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A Link Between Cancer Survival and Menstrual Period Loss

A recent study in the New England Journal of Medicine shed some light on the link between chemotherapy and loss of ovarian function. The treatment of cancers, while lifesaving, can cause infertility in both men and women. Cancer therapy reduces fertility by affecting the ovaries. Chemotherapy and radiation can deplete the number of immature eggs, called follicles, and cause ovaries to lose hormone secretion.  The type of therapy and the age of a woman can both affect susceptibility to infertility. For example, alkylating chemotherapeutic agents are potent inhibitors of fertility because they attack both dividing and non-dividing cells in the ovaries.

The study by Sandra M. Swain, M.D. et al. investigated the effectiveness of a chemotherapy regimen for breast cancer and found that successful treatment correlated with a loss of menstruation, called amenorrhea. In the study, amenorrhea was classified as loss of menstruation for at least 6 months in the two years following chemotherapy. In these patients, amenorrhea correlated with increased survival eight years after treatment and decreased disease remission.

Why might successful cancer treatments also cause amenorrhea? One possibility is that reduction in ovarian function, which produces estrogen, may prevent cancers from expanding. Breast cancers can be divided into two types-those with and without estrogen receptors.  Estrogen released from the ovaries stimulates estrogen receptor-positive cancers to grow and, thus, damage to the ovaries may prevent growth. Interestingly, the study found that the link between amenorrhea and survival occurred in women with both estrogen receptor-positive and –negative cancers. This indicates that estrogen may not cause increased survival rates in women with loss of menstruation. Instead, decreased ovarian function may inhibit tumor progression in other ways. One final possibility is that ovarian failure may simply be a byproduct of successful cancer therapy.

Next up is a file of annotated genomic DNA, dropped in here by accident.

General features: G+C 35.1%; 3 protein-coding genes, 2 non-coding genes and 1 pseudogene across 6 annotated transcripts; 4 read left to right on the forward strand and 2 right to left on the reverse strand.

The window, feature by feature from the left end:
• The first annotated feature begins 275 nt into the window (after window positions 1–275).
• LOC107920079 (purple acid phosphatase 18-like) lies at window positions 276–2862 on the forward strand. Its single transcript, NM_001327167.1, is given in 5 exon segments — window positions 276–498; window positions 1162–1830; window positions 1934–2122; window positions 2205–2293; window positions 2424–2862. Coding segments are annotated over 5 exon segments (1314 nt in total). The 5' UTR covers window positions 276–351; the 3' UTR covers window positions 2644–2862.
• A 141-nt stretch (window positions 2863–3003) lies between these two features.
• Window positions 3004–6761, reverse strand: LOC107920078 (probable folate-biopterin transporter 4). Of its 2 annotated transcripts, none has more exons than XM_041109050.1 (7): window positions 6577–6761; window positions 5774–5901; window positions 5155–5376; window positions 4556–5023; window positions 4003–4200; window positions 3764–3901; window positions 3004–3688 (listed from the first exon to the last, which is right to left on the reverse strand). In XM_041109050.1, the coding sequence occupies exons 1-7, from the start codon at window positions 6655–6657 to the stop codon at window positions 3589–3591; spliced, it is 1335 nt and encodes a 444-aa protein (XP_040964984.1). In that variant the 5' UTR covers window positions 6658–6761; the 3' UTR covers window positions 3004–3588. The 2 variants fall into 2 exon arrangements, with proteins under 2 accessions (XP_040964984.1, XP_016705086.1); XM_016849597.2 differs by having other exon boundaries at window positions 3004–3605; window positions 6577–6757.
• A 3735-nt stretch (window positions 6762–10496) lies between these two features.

In the future, the link between amenorrhea and survival may be used to develop tests of molecular indicators, called biomarkers.  The biomarkers could be used during cancer treatment to signal when a therapy had reached success, rather than waiting for amenorrhea to occur. Further work is also needed to determine the cause of treatment-induced amenorrhea and examine ways to prevent the loss of fertility from such therapies.

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